Paying For Long-Term Care

As a nation, saving money just isn’t something we’re very good at. Causes could include stagnant wages, or possibly our love of shopping, but the result is undisputed: 45% of people age 46 to 64 have less than $25,000 saved for retirement. Between the decline of pensions and the housing crash, it is unlikely that number will improve in the future.

Despite this, about 70% of people age 65 or older will need long-term care services at some point in their lifetime, and the median annual rate for a private nursing home room was $81,030 in 2012. My math skills aren’t the greatest, but these figures tell me there’s a huge (and growing) gap between need and ability to pay when it comes to long-term care.

One solution, perhaps more popular ten years ago than today, is long-term care insurance.  However, the recent low-interest rate environment (combined with rapidly escalating long-term care costs) has resulted in premium hikes many older adults cannot afford to pay.

Unfortunately Medicare only covers the first 100 days of skilled nursing care per illness, provided various requirements are met; Medicare does not cover “custodial care,” designed to help with activities of daily living. Increasingly, even middle-income seniors are turning to Medicaid to cover the cost of long-term care.

Eligibility guidelines for Medicaid vary state by state. In California, Medicaid (known as “Medi-Cal“) covers nursing home care with prior authorization from a health care provider if you qualify.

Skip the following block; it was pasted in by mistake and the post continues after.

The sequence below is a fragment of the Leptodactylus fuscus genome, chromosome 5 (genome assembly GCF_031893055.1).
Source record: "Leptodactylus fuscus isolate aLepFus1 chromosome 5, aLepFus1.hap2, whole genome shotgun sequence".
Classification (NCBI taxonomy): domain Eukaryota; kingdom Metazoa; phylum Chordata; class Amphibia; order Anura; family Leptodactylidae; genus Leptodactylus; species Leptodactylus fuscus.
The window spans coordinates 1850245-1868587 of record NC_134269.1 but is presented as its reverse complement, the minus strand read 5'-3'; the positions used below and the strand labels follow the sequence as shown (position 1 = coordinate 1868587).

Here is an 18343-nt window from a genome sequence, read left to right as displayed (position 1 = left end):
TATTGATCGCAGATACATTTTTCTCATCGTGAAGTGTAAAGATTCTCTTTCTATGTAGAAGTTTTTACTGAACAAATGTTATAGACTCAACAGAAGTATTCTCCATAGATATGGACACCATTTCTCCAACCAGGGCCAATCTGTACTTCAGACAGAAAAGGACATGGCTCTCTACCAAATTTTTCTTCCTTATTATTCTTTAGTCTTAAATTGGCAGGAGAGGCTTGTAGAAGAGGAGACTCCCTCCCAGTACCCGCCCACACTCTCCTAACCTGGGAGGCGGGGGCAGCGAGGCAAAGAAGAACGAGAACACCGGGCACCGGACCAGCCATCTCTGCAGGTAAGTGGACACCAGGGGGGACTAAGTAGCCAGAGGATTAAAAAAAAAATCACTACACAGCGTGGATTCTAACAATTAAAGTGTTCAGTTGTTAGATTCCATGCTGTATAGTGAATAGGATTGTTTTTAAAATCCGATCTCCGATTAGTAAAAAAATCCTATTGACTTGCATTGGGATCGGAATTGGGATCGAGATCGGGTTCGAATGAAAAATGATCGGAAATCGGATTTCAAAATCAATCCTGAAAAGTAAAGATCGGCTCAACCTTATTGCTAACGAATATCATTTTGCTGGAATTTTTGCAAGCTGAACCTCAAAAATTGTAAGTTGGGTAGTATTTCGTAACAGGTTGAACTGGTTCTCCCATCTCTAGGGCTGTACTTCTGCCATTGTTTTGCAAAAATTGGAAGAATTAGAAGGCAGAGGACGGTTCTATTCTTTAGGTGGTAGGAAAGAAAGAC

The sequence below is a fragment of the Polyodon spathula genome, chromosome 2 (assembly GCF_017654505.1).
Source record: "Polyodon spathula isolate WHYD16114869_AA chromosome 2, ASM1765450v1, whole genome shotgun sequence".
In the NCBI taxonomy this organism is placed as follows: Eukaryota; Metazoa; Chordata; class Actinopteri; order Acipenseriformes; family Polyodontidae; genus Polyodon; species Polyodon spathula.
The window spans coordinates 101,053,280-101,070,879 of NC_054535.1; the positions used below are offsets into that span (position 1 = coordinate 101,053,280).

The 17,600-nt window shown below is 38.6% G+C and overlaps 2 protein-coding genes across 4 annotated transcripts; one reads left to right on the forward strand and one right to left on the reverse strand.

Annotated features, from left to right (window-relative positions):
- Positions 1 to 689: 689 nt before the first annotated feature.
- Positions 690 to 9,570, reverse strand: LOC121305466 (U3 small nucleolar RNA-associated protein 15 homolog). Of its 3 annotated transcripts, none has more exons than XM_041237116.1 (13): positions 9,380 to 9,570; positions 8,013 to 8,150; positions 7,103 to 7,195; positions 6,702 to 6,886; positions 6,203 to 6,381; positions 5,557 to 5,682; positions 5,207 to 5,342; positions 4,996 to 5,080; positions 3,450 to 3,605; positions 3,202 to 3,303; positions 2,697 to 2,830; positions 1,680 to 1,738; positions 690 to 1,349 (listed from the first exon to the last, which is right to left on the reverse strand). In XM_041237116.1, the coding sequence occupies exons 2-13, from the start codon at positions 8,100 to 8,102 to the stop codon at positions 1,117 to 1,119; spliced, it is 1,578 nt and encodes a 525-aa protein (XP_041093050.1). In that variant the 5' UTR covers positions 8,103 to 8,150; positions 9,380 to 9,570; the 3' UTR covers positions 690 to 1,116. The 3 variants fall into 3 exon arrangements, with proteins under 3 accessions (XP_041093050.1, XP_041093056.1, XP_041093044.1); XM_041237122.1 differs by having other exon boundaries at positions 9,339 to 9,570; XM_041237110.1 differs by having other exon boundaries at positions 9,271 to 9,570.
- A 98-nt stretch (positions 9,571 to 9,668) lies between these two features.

Determining whether you qualify for Medicaid or Medi-Cal is an extremely complex task. As noted by Disability Benefits 101, there are over 90 eligibility categories, each with its own rules and requirements. An elder law attorney is the best person to contact if you or someone you know may need Medicaid assistance. The National Academy of Elder Law Attorneys (NAELA) has a “find an attorney” feature on its website; this is a very good place to start.

A person may be automatically eligible for Medi-Cal if he or she receives aid from one of the following programs:

  • SSI/SSP (Supplemental Security Income/State Supplemental Program)
  • CalWORKs (California Work Opportunity and Responsibility to Kids). Previously called Aid to Families with Dependent Children (AFDC).
  • Refugee Assistance
  • Foster Care or Adoption Assistance Program.

A person with income above the eligibility levels of no-cost Medi-Cal programs may also qualify as “medically needy” if he or she is, for example, 65 or older, blind, or disabled. This program usually requires the person to pay a monthly share of cost, similar to a co-payment.

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